Federal Government of Belgium
The Federal Government of Belgium (Dutch: Federale regering, French: Gouvernement fédéral, German: Föderalregierung) exercises executive power in the Kingdom of Belgium. It consists of ministers and secretaries of state ("junior", or deputy-ministers who do not sit in the Council of Ministers) drawn from the political parties which form the governing coalition. The federal government is led by the Prime Minister of Belgium, and Ministers lead ministries of the government. Ministers together form the Council of Ministers, which is the supreme executive organ of the Government (equivalent to a cabinet).
Formally, executive power is vested in the King, who formally appoints the ministers. However, under the Constitution of Belgium, the King is not politically responsible for exercising his powers, and his acts must be countersigned by a minister. Thus, in practice, the ministers do the actual day-to-day work of governing.
Function and compositionEdit
At the federal level, executive power is wielded by the Federal Government, whilst the Prime Minister is the head of the government. Each minister heads a ministry, and secretaries of state, who are deputy to a minister, help run these ministries. The government reflects the weight of political parties that constitute the current governing coalition for the Chamber. No single party or party family across linguistic lines holds an absolute majority of seats in Parliament.
The number of ministers is limited to 15, equally divided between French-speaking and Dutch-speaking ministers, according to Article 99 of the Constitution. Although the Prime Minister is officially exempt from this quota, no francophones held the post from 1979 to 2011. Government meetings are conducted through simultaneous interpreters.
The Prime Minister and his ministers administer the government and the various Federal Public Services (roughly equivalent to ministries in other countries’ administrative organization). As in the United Kingdom, ministers must defend their policies and performance in person before the Chamber.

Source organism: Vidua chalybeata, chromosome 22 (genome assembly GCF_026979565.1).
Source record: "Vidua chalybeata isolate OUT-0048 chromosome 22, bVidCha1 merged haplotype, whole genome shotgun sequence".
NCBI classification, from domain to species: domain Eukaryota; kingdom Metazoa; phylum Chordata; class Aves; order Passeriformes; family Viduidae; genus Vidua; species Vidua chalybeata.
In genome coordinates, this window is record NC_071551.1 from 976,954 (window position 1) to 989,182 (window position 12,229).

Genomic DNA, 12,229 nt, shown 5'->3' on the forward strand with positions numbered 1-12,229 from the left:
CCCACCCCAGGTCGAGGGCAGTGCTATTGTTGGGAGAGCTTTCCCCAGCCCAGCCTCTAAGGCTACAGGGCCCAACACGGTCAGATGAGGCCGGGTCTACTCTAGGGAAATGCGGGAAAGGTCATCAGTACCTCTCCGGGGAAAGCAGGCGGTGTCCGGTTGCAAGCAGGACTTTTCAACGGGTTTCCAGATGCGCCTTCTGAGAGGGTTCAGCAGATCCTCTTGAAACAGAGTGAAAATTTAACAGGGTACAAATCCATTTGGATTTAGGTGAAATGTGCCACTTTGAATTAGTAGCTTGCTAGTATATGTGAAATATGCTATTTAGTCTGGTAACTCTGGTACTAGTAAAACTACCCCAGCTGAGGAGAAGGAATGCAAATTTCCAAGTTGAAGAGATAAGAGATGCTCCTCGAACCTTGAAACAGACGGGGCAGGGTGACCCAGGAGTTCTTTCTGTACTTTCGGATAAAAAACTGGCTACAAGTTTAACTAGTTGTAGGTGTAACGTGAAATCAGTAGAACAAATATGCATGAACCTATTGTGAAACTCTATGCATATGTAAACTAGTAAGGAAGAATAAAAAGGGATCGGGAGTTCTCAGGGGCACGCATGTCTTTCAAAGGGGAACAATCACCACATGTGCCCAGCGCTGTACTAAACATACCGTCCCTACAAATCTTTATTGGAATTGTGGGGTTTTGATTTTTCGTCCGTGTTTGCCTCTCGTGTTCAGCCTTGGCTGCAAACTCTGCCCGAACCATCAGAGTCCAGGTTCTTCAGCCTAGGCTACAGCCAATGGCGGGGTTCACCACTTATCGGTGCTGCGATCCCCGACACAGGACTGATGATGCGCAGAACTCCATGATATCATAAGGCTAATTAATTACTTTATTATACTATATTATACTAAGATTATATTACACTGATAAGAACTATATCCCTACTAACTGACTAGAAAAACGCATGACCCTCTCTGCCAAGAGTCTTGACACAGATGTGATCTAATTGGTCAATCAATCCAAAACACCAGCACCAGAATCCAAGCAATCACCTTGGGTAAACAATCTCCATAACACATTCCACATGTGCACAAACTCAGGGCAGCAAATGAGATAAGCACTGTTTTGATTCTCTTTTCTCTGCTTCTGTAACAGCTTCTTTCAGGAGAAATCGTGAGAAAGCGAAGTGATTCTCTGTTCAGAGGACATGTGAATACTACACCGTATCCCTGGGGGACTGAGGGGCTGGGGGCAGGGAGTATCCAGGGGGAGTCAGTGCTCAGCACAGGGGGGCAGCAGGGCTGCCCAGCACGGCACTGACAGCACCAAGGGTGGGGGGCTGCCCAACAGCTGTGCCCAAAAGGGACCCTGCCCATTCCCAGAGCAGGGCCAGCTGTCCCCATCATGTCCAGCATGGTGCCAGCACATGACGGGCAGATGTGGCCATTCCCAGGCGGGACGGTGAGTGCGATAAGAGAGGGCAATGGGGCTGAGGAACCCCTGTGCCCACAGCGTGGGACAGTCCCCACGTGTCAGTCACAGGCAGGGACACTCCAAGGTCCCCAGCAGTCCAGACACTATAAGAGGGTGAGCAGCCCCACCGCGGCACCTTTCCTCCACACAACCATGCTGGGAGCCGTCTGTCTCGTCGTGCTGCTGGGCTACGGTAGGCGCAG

An important de facto body is the "inner cabinet" (kernkabinet; conseil des ministres restreint or kern), consisting of the Prime Minister and the Deputy Prime Ministers. They meet to make the most important political decisions.
After the elections, the Prime Minister of the former government (which still serves as a temporary government until the new government is formed) offers his resignation to the King, and the formation process for a new government starts. This process is based largely on constitutional convention rather than written law. The King is first consulted by the President of the Chamber of Representatives and the President of the Senate. The King also meets a number of prominent politicians in order to discuss the election results. Following these meetings, an Informateur is appointed.
The Informateur has the task of exploring the various possibilities for the new Federal Government and assessing which parties can form a majority in the Federal Parliament. He also meets with prominent people in the socio-economic field to learn their views on the policy that the new Federal Government should conduct. The Informateur then reports to the King and advises him about the appointment of the Formateur. However the King can also appoint a second Informateur or appoint a royal mediator. The task of a royal mediator is to reach an agreement on contentious issues, resolve remaining obstacles to the formation of a Federal Government and prepare the ground for a Formateur. On July 5, 2007 King Albert II appointed Jean-Luc Dehaene as royal mediator to reach an agreement on a new State Reform.
The Formateur is appointed by the King on the basis of the informateur's report. The task of the Formateur is to form a new government coalition and lead the negotiations about the government agreement and the composition of the government. If these negotiations succeed, the Formateur presents a new Federal Government to the King. Usually, the Formateur also becomes the Prime Minister.